One of my least favorite fantasy adventure tropes is the tournament arc; often there’s virtually no plot, no character development, just a lot of fights with miraculous and/or unexpected power-ups. About half of Drew Haye’s Noble Roots, books 5 of the Spells, Swords, & Stealth series, goes here. I suppose it was kind of inevitable that this happen since the series is based on two premises: what happens when you focus on the NPCs in a D&D-style game and their lives when they aren’t interacting with the players, and the possibility that the world of the game and the world of the players, that is our world, might be somehow connected. A classic, or at least riff thereon, fantasy narrative like this was bound to go to a major trope. Thankfully, the boredom and lack of movement for a long period of time was not an issue; sorry to have doubted you, Drew!
Backing up to the first half of the novel, the former NPC adventurers are sent on a quest, partially in their own interest. They’ve previously gotten on the bad side of the evil trickster god Kalzzidar, and now they’re potentially getting into some of his personal background to try and save themselves, but first the quest to help them get the info and probably objects to help them do that. There is some mystery but not too much if you can read through the not very hidden lines that the quest will both help them free the long imprisoned enchanter Rogglin might also give them the boost they need to save Madroria (Thistle, their gnome paladin’s wife) from Kalzidar who has not that long ago stolen her soul from it’s rightful afterlife and imprisoned her. This actually starts as a series of individual quests that group has to split up to achieve, each part almost designed for the individuals. Gabrielle, being now an undead barbarian, gets sent into the realm of the god of death where the living cannot go. Eric (human rouge) and Timuscor (terrible, yet mildly funny D&D riff name) the paladin end up finding Rogglin, the bit where those not connected to a god stand a chance, and Grumph (half-orc wizard) and Thistle end up in a library. Various quests dispatched with, but also the potential for both plot and character grown are set up in all cases, some of which is pursued through the tournament for the Astafrond (magic tree seed that grant the user something special). Throughout the questing and the tournament almost everyone of the adventure party starts to gain some new skill or understanding, and the plot surrounding Madroria’s rescue makes some interesting progress, at least on the Kalzidar front.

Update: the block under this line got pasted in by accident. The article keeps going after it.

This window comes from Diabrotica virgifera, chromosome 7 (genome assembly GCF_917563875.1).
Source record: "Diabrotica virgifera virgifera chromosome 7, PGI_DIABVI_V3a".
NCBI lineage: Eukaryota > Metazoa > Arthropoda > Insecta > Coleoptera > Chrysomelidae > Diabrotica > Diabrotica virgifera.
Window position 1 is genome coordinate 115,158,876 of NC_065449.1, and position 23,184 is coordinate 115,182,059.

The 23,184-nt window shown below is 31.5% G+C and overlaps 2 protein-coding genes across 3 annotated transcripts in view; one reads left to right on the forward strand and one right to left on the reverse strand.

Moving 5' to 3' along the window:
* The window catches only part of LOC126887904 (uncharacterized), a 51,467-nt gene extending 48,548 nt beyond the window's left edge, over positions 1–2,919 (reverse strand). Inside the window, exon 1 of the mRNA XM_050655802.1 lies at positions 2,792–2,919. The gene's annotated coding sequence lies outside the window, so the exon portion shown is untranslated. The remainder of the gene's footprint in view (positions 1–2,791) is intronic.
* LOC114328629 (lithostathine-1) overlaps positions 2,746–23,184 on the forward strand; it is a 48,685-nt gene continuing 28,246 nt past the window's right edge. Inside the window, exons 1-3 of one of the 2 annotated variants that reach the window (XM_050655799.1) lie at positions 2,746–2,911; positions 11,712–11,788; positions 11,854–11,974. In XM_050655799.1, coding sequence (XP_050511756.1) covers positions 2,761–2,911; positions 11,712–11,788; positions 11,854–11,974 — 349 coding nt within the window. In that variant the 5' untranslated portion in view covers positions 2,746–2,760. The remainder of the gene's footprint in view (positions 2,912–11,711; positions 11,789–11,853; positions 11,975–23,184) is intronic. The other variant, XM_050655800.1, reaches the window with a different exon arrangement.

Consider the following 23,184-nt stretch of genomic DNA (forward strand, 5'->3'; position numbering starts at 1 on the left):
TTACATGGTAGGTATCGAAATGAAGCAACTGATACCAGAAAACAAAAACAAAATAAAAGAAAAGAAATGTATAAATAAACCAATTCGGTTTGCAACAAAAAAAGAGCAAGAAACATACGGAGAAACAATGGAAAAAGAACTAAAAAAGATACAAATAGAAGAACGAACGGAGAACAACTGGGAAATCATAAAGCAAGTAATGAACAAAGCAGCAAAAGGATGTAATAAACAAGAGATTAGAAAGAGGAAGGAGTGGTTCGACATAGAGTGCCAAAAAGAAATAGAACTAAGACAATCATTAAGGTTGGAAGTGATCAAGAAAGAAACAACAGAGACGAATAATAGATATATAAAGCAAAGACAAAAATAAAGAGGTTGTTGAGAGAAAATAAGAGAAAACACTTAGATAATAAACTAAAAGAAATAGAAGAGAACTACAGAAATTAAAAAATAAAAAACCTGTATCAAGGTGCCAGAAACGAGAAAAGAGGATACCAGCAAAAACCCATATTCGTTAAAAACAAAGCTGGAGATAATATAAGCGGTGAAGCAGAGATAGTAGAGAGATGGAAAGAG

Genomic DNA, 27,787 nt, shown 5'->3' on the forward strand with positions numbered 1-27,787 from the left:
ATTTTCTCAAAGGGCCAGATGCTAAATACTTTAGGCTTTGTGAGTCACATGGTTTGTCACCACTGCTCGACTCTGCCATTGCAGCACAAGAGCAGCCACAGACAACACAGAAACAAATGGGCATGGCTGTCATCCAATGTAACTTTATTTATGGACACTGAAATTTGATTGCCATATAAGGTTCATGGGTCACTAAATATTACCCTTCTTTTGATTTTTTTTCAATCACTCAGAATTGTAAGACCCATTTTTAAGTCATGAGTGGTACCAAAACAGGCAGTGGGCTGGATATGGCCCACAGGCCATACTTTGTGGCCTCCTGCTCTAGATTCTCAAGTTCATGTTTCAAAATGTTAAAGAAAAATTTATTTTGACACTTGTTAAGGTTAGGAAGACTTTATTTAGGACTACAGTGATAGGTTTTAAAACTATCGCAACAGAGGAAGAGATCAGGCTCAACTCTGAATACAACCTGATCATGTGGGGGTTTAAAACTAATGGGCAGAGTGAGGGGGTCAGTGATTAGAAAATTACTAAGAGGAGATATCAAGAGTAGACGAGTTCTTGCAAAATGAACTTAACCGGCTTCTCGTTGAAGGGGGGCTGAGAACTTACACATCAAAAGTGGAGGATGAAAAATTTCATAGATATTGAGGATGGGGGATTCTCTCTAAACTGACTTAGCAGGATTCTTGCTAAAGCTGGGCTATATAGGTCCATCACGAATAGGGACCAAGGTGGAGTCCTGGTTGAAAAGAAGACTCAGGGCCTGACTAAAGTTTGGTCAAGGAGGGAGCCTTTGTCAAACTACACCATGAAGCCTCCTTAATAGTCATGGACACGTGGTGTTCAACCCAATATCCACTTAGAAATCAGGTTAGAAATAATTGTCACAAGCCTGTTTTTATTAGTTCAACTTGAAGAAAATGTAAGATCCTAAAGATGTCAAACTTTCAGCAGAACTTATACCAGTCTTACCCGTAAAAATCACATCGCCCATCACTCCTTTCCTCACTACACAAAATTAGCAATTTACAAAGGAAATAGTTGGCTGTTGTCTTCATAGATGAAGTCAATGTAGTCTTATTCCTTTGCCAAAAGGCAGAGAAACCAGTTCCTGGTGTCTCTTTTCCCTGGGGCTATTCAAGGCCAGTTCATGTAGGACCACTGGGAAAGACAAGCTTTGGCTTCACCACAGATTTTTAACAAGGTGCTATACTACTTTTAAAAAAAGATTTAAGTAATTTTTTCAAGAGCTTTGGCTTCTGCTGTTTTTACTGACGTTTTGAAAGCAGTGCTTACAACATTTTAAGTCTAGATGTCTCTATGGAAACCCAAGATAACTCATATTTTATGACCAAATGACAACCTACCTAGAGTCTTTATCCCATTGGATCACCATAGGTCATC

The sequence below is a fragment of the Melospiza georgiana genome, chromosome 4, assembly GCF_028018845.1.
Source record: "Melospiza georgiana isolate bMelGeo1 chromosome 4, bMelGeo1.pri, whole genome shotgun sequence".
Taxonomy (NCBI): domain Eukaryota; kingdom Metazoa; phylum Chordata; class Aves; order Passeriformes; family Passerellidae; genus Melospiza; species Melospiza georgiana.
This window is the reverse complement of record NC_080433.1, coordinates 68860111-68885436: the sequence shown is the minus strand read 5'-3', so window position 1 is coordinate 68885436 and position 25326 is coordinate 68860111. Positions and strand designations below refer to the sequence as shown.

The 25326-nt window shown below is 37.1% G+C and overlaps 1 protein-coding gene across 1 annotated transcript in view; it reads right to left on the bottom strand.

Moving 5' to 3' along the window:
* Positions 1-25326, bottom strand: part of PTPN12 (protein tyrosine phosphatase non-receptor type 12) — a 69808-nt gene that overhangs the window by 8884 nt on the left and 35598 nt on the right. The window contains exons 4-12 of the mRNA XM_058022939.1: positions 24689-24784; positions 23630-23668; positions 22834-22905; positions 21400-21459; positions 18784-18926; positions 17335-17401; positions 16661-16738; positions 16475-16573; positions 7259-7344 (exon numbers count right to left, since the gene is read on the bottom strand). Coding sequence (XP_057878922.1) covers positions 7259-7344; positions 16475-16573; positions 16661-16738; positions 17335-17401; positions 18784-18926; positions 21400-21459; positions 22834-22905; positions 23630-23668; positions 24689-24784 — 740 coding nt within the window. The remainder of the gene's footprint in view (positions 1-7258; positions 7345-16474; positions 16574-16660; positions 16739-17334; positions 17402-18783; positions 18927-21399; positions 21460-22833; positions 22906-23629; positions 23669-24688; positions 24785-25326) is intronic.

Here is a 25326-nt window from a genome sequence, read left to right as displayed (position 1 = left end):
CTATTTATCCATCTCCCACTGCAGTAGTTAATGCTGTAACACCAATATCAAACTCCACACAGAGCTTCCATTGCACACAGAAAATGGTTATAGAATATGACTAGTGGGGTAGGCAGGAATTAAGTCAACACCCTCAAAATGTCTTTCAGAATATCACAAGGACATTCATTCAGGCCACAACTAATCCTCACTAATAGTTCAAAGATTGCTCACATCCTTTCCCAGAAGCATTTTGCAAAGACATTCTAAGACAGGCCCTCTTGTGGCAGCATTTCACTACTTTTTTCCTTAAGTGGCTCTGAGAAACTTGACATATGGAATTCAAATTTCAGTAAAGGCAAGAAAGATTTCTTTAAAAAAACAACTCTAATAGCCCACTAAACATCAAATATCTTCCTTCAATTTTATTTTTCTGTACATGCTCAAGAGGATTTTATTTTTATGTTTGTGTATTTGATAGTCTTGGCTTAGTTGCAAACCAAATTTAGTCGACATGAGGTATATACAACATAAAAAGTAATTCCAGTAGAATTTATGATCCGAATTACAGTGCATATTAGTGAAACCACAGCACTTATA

The other thread of the series also makes some major progress; having previously experienced some real magic in the mundane realm during a game session, Russel (game-master) and his group are still investigating the game company and how much they know about the magic and the game. They get invited to a special Spells, Swords, & Stealth gaming weekend, and this promises a good chance to see if fellow gamers have experienced the magic and maybe get more info on the Broken Bridge Publishing company; but the twist is that Russel and his sister Cheri have to ask their mom, Marsha, for permission, and she apparently has a personal issue with that game. Marsha surprisingly allows the kids to go, but she goes with. This part actually works well since there’s enough backstory suggested where it both works story-wise but also character, and the twist about her reasons I did see coming a mile away, but the NPC connection is super intriguing. The convention/NPC tournament does not mesh quite as smoothly as I’d like, but overall the back and forth still works out. The only actual complaint I have is that the cliff-hanger ending while I didn’t see it coming, actually isn’t going to keep me counting the moments until book 6 comes out.